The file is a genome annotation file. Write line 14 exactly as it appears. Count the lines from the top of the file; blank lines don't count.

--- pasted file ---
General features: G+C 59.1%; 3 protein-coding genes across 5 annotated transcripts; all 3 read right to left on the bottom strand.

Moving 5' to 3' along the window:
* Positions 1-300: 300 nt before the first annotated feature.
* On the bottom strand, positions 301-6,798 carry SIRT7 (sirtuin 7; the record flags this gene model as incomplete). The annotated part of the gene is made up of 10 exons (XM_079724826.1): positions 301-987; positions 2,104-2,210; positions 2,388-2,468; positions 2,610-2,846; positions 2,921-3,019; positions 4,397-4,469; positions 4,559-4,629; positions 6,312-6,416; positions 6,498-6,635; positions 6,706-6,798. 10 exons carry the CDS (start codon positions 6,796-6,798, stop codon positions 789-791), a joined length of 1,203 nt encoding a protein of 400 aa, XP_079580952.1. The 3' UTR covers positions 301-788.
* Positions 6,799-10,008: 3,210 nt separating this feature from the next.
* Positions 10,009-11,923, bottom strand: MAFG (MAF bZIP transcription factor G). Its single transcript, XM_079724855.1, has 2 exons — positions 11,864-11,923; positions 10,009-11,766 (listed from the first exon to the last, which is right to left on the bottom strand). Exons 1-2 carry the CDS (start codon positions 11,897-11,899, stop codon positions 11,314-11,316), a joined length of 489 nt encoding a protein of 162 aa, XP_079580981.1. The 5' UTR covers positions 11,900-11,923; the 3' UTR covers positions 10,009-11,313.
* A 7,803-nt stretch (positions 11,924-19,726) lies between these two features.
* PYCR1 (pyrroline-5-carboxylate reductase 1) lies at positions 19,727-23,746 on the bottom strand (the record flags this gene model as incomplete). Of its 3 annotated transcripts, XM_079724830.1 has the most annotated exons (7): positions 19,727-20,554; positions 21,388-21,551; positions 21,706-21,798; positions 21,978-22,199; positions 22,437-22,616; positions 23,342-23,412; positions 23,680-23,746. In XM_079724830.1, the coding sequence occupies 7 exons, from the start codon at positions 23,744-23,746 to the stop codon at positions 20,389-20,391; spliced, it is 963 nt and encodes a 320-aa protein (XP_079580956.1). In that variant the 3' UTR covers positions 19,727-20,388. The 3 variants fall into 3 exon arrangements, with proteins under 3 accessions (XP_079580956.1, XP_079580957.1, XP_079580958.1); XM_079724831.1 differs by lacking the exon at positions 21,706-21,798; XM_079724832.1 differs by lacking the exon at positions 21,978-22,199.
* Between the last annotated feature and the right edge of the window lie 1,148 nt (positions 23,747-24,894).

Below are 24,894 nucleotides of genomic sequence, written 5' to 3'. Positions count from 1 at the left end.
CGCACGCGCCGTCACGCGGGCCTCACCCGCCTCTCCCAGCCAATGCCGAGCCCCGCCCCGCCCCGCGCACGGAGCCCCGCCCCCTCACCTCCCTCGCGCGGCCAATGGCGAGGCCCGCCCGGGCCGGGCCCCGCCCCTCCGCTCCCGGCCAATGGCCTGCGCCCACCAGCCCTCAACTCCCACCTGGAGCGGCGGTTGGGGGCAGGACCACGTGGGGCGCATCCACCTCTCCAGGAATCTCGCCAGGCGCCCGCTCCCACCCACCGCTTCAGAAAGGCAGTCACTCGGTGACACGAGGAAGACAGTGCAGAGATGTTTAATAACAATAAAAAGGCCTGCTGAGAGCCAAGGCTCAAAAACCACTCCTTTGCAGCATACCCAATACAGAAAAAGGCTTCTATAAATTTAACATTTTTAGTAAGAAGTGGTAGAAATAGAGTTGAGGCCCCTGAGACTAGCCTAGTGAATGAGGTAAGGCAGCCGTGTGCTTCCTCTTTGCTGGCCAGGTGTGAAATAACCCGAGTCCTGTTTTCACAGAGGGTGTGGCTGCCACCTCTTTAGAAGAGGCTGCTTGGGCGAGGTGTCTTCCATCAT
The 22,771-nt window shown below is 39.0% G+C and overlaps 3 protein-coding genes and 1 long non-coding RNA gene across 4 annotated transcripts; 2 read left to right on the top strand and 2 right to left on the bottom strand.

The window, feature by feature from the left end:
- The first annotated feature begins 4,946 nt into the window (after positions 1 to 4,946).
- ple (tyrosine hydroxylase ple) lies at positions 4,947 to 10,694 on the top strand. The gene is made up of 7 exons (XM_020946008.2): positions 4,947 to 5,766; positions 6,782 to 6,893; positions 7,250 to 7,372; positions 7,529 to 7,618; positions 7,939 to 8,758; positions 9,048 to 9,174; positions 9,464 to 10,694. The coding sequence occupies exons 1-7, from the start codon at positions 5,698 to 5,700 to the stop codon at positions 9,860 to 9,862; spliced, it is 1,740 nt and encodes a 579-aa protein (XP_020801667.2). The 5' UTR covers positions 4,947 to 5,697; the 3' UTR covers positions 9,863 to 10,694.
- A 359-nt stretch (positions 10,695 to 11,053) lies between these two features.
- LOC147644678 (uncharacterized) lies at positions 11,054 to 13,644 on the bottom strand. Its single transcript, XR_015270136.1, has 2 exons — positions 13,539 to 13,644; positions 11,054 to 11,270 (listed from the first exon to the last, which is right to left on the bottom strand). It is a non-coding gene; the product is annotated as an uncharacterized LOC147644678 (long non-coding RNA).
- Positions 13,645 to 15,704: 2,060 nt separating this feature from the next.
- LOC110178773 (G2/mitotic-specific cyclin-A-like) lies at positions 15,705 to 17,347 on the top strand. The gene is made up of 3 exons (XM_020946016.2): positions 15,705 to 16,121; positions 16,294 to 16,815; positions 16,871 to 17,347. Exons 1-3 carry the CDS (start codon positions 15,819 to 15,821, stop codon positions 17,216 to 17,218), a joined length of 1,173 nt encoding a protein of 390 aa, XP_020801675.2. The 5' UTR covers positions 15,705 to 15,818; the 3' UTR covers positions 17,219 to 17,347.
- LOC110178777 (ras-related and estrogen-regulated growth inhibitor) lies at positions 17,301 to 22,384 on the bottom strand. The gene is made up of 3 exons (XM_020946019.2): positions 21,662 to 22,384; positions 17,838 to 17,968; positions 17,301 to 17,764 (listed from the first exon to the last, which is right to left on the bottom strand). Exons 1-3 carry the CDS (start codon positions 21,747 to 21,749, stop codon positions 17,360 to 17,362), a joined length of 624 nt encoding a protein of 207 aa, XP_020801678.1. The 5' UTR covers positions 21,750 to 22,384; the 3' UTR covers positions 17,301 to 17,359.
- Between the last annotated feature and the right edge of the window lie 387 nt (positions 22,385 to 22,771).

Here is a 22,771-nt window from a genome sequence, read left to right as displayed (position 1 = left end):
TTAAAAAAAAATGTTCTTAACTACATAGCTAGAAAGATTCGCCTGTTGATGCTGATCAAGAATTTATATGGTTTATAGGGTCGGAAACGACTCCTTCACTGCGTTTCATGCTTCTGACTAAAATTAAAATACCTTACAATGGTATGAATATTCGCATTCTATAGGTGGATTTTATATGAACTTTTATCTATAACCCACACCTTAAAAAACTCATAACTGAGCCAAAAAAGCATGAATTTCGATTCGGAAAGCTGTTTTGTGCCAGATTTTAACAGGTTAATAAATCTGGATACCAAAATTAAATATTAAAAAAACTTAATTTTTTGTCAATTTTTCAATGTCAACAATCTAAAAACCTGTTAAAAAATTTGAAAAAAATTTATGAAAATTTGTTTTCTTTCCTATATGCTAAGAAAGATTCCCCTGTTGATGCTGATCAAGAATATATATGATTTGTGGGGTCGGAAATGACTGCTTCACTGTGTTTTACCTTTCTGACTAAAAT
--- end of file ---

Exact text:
- The first annotated feature begins 4,946 nt into the window (after positions 1 to 4,946).